“There’s a lot of violence in the community, and there aren’t enough people coming out to do something about it.”

The group will meet every Sunday at 2 p.m. through October 20. This week will mark the final demonstration in Garden Homes; the remaining neighborhoods have yet to be chosen.⬩

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Juneteenth Day celebration unites Black Milwaukee

Despite poor conditions, thousands of Black Milwaukeeans turned out June 19th to celebrate the 152nd anniversary of the event considered by many to represent the actual end of slavery in the United States.

The Juneteenth Day celebration in Milwaukee, organized by Northcott Neighborhood House, stretches up Dr. Martin Luther King Jr. Drive, from Center Street to Burleigh. The annual event features performances, food and local proprietors offering wares, from scented oils to hand-stitched clothing.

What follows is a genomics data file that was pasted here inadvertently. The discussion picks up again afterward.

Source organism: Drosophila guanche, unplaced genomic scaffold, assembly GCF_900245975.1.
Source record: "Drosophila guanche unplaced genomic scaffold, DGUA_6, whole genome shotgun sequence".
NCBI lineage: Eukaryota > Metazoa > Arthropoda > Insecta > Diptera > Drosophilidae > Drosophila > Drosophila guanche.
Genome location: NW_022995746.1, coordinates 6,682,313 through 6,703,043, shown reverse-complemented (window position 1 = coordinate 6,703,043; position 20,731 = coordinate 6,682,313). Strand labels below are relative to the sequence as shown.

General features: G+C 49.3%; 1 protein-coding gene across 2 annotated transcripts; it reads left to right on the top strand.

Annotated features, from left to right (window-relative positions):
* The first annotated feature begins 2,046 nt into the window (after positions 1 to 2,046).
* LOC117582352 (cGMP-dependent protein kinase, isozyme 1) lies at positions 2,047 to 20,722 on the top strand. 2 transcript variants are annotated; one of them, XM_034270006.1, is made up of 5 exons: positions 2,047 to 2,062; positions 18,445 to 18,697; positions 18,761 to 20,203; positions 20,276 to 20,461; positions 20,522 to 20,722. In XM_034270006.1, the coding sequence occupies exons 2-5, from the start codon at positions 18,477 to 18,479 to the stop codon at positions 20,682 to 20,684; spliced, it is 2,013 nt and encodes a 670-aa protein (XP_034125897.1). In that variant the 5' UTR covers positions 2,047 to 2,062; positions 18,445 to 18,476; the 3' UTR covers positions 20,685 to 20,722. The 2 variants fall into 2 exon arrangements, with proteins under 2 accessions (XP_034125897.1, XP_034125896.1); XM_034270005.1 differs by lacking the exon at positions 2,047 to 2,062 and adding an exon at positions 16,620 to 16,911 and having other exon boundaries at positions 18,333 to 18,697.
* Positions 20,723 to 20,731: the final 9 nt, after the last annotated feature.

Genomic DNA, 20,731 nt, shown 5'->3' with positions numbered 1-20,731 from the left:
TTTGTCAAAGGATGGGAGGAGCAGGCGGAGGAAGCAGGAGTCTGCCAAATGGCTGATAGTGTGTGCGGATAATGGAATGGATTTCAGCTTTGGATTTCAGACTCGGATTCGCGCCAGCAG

Juneteenth is the only Milwaukee festival where the presence of police is significant and noticeable. No major incidents occurred.


Though the Emancipation Proclamation went into effect in 1863, it was not until two years later that the news reached Galveston, Texas, a small city on the coast near Houston. Texas had become a refuge for those fleeing battleground states, some of whom brought enslaved people with them; the announcement abolished one of the country’s last bastions of slavery. Immediately afterward, freedmen rejoiced in the street; the first official festival, organized a year later was dubbed “Juneteenth.”

However, the end of slavery, in law, did not end the practice of dehumanizing Black people. Black Americans have continued to experience legal and extrajudicial discrimination, disenfranchisement, detention and death because of the color of their skin.⬩

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MacCanon Brown Homeless Sanctuary builds community in 53206

Shirley Curtis, 72, shuffles down an alley behind the MacCanon Brown Homeless Sanctuary, 2461 W. Center St., supported by a man about half her age, one of the many volunteers helping to sort donations on this sunny early-spring afternoon.